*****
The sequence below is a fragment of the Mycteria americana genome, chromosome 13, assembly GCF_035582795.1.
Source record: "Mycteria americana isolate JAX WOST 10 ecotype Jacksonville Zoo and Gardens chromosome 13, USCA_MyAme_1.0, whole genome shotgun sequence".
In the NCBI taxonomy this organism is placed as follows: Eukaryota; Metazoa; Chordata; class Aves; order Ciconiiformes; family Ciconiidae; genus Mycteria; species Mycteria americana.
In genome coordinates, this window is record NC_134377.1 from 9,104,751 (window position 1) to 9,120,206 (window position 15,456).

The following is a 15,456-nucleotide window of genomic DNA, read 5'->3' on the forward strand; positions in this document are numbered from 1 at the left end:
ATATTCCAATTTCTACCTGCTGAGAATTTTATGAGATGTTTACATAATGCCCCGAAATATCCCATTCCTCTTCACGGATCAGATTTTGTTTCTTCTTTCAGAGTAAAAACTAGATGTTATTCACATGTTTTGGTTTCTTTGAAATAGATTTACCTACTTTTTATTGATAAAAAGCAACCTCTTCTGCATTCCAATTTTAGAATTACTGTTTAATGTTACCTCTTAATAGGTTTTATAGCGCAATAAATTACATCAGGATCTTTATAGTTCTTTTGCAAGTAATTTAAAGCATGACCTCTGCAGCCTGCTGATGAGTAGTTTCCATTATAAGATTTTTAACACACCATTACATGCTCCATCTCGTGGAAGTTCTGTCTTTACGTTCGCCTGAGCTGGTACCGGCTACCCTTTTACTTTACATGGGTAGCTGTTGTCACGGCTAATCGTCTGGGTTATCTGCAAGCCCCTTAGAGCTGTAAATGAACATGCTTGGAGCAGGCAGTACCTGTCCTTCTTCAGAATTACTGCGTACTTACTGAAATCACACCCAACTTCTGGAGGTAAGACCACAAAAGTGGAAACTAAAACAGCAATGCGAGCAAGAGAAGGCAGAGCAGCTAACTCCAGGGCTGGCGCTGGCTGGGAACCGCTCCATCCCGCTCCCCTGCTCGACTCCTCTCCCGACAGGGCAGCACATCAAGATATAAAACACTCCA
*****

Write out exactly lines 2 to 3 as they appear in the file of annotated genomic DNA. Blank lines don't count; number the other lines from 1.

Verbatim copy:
Source record: "Mycteria americana isolate JAX WOST 10 ecotype Jacksonville Zoo and Gardens chromosome 13, USCA_MyAme_1.0, whole genome shotgun sequence".
In the NCBI taxonomy this organism is placed as follows: Eukaryota; Metazoa; Chordata; class Aves; order Ciconiiformes; family Ciconiidae; genus Mycteria; species Mycteria americana.